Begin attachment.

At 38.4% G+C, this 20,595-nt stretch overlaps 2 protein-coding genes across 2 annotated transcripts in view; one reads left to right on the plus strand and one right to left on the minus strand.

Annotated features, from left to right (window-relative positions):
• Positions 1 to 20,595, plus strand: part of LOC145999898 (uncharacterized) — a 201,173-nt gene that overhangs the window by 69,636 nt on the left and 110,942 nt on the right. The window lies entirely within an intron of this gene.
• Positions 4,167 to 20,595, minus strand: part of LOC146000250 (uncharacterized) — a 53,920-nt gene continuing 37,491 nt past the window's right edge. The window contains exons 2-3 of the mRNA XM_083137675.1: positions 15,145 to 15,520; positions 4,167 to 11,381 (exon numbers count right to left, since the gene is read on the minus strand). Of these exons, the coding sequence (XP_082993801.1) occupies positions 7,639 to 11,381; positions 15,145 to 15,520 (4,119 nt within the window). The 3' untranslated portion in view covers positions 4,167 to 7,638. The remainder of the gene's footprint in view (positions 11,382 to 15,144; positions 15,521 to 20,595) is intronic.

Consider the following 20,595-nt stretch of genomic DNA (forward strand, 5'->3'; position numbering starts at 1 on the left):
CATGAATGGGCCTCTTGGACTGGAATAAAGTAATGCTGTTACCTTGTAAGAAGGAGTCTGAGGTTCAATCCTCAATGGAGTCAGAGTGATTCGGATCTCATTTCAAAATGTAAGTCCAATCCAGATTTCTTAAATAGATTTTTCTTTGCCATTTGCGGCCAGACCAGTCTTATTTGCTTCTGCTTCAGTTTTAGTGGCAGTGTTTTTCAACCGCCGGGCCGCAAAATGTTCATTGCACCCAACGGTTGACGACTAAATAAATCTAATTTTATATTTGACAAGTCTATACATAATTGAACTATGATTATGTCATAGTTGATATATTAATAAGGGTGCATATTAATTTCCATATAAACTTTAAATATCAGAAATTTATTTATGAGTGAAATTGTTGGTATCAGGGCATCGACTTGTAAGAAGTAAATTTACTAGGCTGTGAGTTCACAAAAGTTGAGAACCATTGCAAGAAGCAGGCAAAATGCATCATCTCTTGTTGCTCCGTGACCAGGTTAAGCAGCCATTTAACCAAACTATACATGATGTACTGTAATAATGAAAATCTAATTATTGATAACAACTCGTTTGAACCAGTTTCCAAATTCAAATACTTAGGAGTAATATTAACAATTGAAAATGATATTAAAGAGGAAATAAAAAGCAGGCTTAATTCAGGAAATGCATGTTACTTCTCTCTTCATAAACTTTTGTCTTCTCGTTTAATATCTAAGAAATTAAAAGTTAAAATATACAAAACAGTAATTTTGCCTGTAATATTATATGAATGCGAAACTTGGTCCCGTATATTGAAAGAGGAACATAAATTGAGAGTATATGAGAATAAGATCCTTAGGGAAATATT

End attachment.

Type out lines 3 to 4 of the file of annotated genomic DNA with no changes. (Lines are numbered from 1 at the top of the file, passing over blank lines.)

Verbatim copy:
• Positions 1 to 20,595, plus strand: part of LOC145999898 (uncharacterized) — a 201,173-nt gene that overhangs the window by 69,636 nt on the left and 110,942 nt on the right. The window lies entirely within an intron of this gene.
• Positions 4,167 to 20,595, minus strand: part of LOC146000250 (uncharacterized) — a 53,920-nt gene continuing 37,491 nt past the window's right edge. The window contains exons 2-3 of the mRNA XM_083137675.1: positions 15,145 to 15,520; positions 4,167 to 11,381 (exon numbers count right to left, since the gene is read on the minus strand). Of these exons, the coding sequence (XP_082993801.1) occupies positions 7,639 to 11,381; positions 15,145 to 15,520 (4,119 nt within the window). The 3' untranslated portion in view covers positions 4,167 to 7,638. The remainder of the gene's footprint in view (positions 11,382 to 15,144; positions 15,521 to 20,595) is intronic.